Belgrade News: Tester worried about rise in antisemitism citing Hamas attacks on Israel — and white supremacists
U.S. Sen. Jon Tester, D-Montana, has written the FBI and U.S. Department of Homeland Security asking for more investigative and security resources dedicated to combat a rise in antisemitism and threats of violence after the Hamas attacks inside Israel Oct. 7
Tester cites both the aftermath of the Hamas attacks as well as white supremacists — a frequent focus of Democrats and Biden administration — in his Nov. 2 letter to FBI Director Christopher Wray and DHS Secretary Alejandro Mayorkas.
“Since the abhorrent Hamas terrorist attacks, we have seen sharp increase in antisemitic threats and violence throughout America,” Tester writes.
The letter parallels a similar letter written to Wray and Mayorkas penned by U.S. Sen. Steve Daines, R-Montana, and other lawmakers from both parties also asking for a primary federal focus on combatting antisemitism.
The Anti-Defamation League reports a 400% increases in threats and violence against Jews since the terror attacks last month and resulting Israel siege, bombing campaign and ground invasion of Hamas-controlled Gaza.
ADL said there were 312 antisemitic incidents in the U.S. between Oct. 7 and Oct. 23.
Tester’s letter on antisemitism also points to white supremacists, which have been a focus of the Biden administration including the U.S. Department of Justice and FBI.
“I want to make very clear to you that this threat is not isolated to major cities and urban areas. We are seeing a rise in antisemitism in rural states like Montana, where in my recent meetings and conversations with Jewish leaders and members of their synagogues they expressed to me that they are now more fearful and under increased threat. Just last month, we saw individuals displaying xenophobic, white supremacist and antisemitic banners outside of Har Shalom synagogue in Missoula,” Tester wrote.
The Biden administration has put a focus on going after white nationalist and alt-right groups since taking office in 2021. It has also tried at times been challenged to address concerns about antisemitism after the Hamas attacks while making combating Islamophobia a priority.
A recent poll by The Economist and YouGov shows 72% of Trump voters and 69% of conservatives favor Israel in the war while only 3% on the right sympathize more with the Palestinians. The same poll shows 30% of young voters (ages 18. to 29) sympathize more the Palestinians compared to 17% who favor Israel in the conflict. Twenty-six percent of U.S. voters who identify as liberal or progressive side with the Palestinians while 22% sympathize more with Israel, according to the poll.
The U.S. House of Representatives voted 234-188 Tuesday night to censure U.S. Rep. Rashida Tlaib, D-Michigan, over her rhetoric regarding Israel’s war in Gaza after the Hamas attacks. Tlaib, who is Palestinian American, has said President Joe Biden is supporting genocide in Gaza and used the phrase ‘”from the river to the sea” in a social media critical of U.S. and Israel. That’s a reference to creating a Palestinian state from the Jordan River and Mediterranean Sea on land currently home to Israel. The phrase is viewed as by Israelis as a call to erase their state and is part of the Hamas charter.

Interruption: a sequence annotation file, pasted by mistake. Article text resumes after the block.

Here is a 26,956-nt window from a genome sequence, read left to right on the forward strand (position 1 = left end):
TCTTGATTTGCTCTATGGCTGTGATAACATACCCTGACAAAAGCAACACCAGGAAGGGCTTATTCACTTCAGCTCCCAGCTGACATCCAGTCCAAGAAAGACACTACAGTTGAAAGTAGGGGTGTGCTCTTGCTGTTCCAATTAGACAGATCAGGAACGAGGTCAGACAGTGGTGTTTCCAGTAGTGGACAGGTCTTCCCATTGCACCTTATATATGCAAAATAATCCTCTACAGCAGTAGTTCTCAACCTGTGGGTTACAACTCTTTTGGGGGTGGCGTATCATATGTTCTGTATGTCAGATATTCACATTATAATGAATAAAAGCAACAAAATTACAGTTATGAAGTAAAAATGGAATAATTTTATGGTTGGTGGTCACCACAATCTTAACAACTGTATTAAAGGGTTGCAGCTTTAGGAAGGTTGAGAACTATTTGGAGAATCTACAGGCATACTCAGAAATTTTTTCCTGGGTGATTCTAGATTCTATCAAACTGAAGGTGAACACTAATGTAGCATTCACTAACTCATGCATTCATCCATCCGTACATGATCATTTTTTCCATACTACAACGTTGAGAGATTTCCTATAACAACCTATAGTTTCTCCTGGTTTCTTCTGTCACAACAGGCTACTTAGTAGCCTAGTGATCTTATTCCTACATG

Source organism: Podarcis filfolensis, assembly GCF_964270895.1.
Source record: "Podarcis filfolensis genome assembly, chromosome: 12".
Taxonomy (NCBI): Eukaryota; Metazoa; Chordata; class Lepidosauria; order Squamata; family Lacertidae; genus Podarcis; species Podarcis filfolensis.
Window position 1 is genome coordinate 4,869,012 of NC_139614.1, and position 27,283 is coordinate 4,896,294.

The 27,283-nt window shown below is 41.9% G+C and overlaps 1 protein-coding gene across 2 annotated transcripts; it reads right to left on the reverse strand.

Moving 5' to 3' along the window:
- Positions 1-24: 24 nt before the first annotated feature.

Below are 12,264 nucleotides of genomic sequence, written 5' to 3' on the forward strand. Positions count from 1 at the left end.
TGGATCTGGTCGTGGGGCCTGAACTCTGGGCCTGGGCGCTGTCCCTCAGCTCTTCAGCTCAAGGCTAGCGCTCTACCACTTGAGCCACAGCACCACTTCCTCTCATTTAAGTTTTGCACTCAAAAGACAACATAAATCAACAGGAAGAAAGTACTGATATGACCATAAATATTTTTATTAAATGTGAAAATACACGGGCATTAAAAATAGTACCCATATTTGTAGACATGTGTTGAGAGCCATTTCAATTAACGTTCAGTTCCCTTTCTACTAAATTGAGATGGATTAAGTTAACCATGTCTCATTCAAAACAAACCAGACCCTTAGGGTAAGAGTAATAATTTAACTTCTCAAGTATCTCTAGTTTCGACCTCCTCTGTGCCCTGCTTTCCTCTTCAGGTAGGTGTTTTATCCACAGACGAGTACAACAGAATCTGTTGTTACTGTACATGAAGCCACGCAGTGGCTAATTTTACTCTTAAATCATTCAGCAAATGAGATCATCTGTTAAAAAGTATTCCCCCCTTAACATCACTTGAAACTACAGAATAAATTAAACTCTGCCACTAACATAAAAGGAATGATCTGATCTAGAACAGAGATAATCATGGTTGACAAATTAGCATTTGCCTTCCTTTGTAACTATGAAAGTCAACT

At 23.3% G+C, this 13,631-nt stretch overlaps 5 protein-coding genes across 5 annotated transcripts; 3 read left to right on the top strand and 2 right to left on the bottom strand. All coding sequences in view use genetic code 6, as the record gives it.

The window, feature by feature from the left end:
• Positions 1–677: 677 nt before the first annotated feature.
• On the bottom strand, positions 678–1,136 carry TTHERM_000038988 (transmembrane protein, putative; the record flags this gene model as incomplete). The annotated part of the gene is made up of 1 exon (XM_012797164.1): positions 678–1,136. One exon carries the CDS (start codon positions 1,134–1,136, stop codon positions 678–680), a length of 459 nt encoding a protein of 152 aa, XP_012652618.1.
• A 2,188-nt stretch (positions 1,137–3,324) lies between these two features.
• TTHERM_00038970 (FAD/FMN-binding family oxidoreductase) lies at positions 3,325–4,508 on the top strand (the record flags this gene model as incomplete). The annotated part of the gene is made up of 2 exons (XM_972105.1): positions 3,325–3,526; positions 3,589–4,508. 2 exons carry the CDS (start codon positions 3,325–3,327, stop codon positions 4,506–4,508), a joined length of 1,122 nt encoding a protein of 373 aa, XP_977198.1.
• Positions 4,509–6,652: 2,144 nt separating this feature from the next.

Montana U.S. Rep. Matt Rosendale and Ryan Zinke, both Republicans, voted for Tlaib’s censure.
White House Press Secretary Karine Jean-Pierre could not give a direct answer Tuesday during the daily media briefing whether progressive and pro-Palestinian activists pulling down posters of some of the more than 240 Israeli hostages held in Gaza after the October attacks should be condemned
Jean-Pierre later said in a social media statement that those actions were wrong.
“As a result of the Hamas terrorist attacks, communities and families are grieving. For the past month, the families of those who have been taken hostage have lived in agony. Tearing down pictures of their loved ones — who are being held hostage by Hamas — is wrong and hurtful,” she said.
Last month, Jean-Pierre pivoted a question about the rise in antisemitism during the Middle East War to concerns about a rise in Islamophobia. She later said she misheard the question.
The U.S. administration has also launched a new effort — led by Vice President Kamala Harris — to combat Islamophobia. That comes as progressive and pro-Palestinian activists including on college campus criticize Biden for U.S. support for Israel with some calling Israel Defense Forces war in Gaza genocide and ethnic cleansing.
Some of those protests in the U.S and other countries focus on Israeli Prime Minister Benjamin Netanyahu while others bleed over into antisemitism.
President Joe Biden also referenced the 2017 alt-right and neo-Nazi rally in Charlottesville, Virginia during remarks in Minnesota last month where he called Hamas a terrorist groups but also voiced support for Israel pausing its war in Gaza.
Netanyahu has resisted pushes for pauses or ceasefires to the Holy Land war unless Hamas releases the hostages held in Gaza. Netanyahu has promised to destroy and dismantle Hamas after the Oct. 7 attacks.